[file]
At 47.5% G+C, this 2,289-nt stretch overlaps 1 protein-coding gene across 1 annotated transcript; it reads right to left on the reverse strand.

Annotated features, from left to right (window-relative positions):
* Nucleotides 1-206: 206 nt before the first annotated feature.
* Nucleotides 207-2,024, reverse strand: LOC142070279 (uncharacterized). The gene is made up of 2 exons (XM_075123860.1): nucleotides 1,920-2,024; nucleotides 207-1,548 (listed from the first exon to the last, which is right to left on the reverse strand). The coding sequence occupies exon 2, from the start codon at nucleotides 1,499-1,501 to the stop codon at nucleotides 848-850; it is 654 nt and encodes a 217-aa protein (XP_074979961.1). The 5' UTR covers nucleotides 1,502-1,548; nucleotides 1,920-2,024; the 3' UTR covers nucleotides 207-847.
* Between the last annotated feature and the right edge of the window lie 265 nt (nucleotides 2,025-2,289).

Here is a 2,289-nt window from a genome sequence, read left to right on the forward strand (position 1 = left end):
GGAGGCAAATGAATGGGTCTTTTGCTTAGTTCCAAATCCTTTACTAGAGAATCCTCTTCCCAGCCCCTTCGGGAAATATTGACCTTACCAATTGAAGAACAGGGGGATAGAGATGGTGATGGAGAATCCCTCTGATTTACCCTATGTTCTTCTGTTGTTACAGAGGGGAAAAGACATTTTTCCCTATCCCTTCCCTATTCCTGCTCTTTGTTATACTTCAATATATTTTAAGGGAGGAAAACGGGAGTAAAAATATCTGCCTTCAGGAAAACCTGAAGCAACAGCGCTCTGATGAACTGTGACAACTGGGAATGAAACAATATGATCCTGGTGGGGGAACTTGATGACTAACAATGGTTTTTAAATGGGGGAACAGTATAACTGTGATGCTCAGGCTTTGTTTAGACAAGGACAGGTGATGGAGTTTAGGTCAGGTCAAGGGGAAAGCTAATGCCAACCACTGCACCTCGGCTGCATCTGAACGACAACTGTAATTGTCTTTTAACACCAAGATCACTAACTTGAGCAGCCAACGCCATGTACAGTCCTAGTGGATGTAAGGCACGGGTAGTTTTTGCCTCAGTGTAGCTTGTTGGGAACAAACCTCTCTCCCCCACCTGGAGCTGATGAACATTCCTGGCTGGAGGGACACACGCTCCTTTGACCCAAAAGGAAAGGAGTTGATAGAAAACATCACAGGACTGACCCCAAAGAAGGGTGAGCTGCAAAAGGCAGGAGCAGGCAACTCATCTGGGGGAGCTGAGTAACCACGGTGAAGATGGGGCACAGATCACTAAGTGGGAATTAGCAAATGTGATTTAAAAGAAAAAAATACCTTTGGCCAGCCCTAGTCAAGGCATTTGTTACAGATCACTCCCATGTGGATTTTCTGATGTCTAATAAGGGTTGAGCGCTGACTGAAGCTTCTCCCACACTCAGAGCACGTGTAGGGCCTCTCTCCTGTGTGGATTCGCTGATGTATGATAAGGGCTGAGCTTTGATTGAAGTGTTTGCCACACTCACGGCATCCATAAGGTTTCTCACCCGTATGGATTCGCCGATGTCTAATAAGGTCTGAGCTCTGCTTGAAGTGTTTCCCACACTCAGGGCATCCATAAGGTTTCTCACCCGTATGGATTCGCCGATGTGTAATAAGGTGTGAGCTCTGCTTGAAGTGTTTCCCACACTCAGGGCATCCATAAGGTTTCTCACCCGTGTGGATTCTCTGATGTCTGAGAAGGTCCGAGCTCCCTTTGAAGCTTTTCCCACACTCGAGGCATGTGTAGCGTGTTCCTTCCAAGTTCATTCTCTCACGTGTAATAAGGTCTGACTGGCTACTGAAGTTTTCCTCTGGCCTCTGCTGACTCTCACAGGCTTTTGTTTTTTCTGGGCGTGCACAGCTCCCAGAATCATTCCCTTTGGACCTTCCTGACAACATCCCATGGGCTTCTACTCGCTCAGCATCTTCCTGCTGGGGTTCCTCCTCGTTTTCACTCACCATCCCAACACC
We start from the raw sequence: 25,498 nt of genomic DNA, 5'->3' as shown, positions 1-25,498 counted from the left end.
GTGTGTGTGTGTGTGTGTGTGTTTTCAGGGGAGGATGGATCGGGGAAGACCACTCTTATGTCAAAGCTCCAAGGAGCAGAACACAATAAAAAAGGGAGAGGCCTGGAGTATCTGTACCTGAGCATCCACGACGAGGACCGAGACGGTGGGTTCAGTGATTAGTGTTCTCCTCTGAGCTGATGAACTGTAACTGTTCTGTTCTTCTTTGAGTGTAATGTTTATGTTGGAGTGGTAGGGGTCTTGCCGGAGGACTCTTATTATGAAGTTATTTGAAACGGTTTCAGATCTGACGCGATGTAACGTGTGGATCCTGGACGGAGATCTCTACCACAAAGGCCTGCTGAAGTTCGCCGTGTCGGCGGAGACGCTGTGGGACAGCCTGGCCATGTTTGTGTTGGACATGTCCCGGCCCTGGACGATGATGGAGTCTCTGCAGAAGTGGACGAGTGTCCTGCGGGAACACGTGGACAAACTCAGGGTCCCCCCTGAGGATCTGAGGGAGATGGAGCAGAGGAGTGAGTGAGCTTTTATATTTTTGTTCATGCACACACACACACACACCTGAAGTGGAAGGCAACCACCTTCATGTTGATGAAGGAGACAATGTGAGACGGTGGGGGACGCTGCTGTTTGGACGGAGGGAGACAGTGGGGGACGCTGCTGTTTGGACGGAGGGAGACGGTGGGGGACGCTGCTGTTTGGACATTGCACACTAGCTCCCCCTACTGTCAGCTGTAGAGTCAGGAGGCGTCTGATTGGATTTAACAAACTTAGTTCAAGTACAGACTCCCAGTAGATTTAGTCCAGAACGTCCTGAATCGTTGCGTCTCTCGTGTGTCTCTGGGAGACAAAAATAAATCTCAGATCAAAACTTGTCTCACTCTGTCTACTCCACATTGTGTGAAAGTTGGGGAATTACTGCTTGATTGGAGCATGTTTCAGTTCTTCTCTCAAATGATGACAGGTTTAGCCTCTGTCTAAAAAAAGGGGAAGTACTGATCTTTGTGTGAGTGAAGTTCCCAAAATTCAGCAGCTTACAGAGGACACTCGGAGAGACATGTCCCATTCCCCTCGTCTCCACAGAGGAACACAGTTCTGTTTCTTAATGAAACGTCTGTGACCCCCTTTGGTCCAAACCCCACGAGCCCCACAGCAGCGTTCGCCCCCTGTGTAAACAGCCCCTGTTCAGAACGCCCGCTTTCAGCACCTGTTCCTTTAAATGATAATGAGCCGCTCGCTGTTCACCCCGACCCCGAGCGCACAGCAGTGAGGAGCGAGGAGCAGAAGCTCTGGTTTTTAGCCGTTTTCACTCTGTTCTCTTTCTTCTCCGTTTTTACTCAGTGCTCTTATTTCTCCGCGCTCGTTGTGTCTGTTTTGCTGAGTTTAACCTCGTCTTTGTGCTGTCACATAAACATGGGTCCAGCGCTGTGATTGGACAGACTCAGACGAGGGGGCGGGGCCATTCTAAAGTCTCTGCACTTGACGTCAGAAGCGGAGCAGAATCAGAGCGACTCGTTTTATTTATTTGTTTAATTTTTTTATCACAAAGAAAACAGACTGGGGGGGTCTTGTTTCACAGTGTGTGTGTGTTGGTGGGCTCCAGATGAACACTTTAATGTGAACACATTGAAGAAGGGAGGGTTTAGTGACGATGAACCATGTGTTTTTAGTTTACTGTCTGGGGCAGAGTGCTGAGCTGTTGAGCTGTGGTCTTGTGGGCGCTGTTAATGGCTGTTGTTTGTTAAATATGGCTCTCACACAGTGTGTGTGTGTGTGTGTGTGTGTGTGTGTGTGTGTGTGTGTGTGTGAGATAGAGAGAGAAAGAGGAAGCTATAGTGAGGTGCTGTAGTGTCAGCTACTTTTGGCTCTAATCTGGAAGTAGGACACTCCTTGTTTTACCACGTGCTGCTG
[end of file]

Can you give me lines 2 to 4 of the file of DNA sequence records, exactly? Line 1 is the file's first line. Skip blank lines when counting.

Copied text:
Annotated features, from left to right (window-relative positions):
* Nucleotides 1-206: 206 nt before the first annotated feature.
* Nucleotides 207-2,024, reverse strand: LOC142070279 (uncharacterized). The gene is made up of 2 exons (XM_075123860.1): nucleotides 1,920-2,024; nucleotides 207-1,548 (listed from the first exon to the last, which is right to left on the reverse strand). The coding sequence occupies exon 2, from the start codon at nucleotides 1,499-1,501 to the stop codon at nucleotides 848-850; it is 654 nt and encodes a 217-aa protein (XP_074979961.1). The 5' UTR covers nucleotides 1,502-1,548; nucleotides 1,920-2,024; the 3' UTR covers nucleotides 207-847.